It’s difficult to pass a week in which the headlines don’t spell the death of the high street.
Latest figures from the British Retail Consortium (BRC) have revealed the number of shoppers on the high street, in retail parks and shopping centres has fallen by 10 per cent in just seven years across the UK.
UK retail sales in September are reported to have dropped with the worst sales performance since records started in the mid-1990s.
News that John Lewis is looking at a 20 per cent reduction in service charge, the recent fall of Thomas Cook and rumours circulating that House of Fraser will close stores after Christmas are continuing to put pressure on both retailers and landlords.
We are all waiting with bated breath to see whether customer confidence will boost retail sales over the Christmas period.
However, despite the doom and gloom, research has also shown that customers still want retailers to have a high street presence.
Figures from CACI show that online sales are 106 per cent higher within a store catchment. It means for every £1 spent online outside the stores’ catchment there is just over £2 spent online inside it.
It’s clear customers still want to touch and feel products, even if they then purchase online and they also want the flexibility to return goods to the store.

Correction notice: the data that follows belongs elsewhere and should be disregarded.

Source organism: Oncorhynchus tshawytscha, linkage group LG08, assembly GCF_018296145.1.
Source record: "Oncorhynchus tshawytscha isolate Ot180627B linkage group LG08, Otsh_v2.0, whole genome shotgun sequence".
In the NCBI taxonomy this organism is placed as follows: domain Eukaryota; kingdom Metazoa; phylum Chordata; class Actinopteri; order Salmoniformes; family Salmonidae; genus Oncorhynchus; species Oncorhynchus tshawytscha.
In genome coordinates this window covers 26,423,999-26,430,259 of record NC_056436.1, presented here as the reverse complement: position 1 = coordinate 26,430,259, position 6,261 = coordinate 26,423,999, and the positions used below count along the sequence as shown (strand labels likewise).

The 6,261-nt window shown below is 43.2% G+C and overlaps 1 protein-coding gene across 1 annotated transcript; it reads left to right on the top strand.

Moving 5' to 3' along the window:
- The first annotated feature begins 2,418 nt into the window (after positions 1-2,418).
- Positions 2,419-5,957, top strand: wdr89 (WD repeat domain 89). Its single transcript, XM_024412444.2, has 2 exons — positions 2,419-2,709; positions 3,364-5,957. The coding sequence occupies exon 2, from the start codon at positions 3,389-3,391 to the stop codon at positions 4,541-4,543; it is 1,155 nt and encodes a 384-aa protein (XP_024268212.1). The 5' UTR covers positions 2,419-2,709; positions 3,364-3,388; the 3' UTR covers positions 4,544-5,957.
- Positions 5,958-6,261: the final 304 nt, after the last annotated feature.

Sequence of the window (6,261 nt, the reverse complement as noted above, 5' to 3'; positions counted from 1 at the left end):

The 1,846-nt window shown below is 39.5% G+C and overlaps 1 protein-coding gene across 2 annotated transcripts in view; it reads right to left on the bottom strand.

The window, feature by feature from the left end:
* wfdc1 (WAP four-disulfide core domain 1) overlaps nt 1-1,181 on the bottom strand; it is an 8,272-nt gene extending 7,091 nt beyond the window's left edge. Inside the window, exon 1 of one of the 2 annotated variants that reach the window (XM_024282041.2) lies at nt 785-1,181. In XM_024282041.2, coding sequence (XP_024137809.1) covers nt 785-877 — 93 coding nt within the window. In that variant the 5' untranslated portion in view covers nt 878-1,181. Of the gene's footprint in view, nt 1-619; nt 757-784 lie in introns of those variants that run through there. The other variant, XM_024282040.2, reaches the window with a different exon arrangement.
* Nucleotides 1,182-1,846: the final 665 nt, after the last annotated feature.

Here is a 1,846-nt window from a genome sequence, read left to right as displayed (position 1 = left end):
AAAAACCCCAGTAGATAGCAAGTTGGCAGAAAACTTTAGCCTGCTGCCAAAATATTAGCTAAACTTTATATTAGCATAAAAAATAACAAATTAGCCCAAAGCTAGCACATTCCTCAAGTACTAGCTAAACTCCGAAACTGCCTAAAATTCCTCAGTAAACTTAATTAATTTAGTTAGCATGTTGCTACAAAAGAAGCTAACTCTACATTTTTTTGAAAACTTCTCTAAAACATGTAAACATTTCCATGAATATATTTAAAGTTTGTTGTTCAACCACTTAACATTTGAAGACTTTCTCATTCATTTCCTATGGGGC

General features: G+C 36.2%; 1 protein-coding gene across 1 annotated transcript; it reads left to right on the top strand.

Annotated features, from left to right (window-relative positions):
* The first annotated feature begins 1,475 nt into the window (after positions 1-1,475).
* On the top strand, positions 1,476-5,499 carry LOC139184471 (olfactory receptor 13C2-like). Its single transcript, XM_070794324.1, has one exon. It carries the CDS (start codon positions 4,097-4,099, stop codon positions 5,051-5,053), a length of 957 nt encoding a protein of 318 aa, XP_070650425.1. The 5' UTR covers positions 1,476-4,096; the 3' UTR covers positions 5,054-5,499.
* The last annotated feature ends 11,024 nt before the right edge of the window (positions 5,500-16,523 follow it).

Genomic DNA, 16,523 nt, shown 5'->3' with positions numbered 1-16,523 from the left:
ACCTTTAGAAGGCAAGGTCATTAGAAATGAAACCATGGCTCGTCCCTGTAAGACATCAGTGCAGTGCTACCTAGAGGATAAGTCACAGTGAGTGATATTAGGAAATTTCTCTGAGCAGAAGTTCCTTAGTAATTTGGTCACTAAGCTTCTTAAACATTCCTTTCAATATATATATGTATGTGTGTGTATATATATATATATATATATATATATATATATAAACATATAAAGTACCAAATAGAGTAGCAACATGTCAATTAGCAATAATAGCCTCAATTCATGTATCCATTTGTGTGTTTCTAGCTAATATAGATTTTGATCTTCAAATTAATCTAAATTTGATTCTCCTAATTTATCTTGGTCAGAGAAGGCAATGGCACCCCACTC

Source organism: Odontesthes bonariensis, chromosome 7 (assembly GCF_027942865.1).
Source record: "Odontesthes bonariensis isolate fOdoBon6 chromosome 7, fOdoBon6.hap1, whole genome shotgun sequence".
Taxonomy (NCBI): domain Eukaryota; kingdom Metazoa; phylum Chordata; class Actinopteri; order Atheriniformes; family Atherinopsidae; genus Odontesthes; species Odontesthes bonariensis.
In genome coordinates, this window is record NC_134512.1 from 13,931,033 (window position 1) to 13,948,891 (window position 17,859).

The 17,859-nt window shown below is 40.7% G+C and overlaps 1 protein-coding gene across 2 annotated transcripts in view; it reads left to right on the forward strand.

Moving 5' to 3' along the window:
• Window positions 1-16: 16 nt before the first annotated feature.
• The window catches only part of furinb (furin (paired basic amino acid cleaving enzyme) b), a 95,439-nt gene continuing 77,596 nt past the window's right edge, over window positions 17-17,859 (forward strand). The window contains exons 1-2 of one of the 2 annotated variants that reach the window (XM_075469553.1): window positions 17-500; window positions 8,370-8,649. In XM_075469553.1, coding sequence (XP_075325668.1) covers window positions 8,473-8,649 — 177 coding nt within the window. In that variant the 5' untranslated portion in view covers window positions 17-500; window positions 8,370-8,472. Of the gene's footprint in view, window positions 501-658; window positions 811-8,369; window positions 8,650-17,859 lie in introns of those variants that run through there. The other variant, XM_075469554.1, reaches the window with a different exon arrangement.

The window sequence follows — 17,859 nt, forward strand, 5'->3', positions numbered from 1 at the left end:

So, do department stores have a future? Yes, and Bristol certainly has the market for these retailers. Department stores need to be about luxury and quality.
For me, it’s about walking through brightly presented, vibrant concessions with immaculately presented sales assistants offering advice, brand knowledge and the quality of personal service that cannot be delivered online.
Cushman & Wakefield released its ‘UK Town Centres: What’s Next?’ report into retail performance and resilience earlier this year and Bristol was ranked second out of 250 UK locations, just behind Cambridge.
This is partly to do with high resilience due to a large catchment size, a large student population and high long-term employment but it is also a real compliment to the strength and diverse economy that has evolved in the city over the past 10 years.
Broadmead will change beyond recognition over the coming years, with a reduction in retail provision, an increase in the mix of uses and improvements to the urban landscape.
The recent acquisition of The Galleries Shopping Centre is part of this re-purposing process.
But what will the high street look like in the years to come?
With the threat of high vacancy rates within Bristol, and especially large department stores rumoured to be becoming vacant in the future or possibly downsizing, more landlords are looking at re-purposing retail space with a view to creating an experiential destinations for customers alongside retail space.
The idea of coming into Bristol, going to the cinema, grabbing a bite to eat and also having the convenience of being able to shop is the experience that can compete with online sales.
Despite its resilience, Bristol cannot rest on its laurels. To succeed in the future, the city, along with other town centres, will need to adapt to the needs of those living and working in its catchment area.
Failure to do this will mean centres struggle as they become less relevant to their local population needs.
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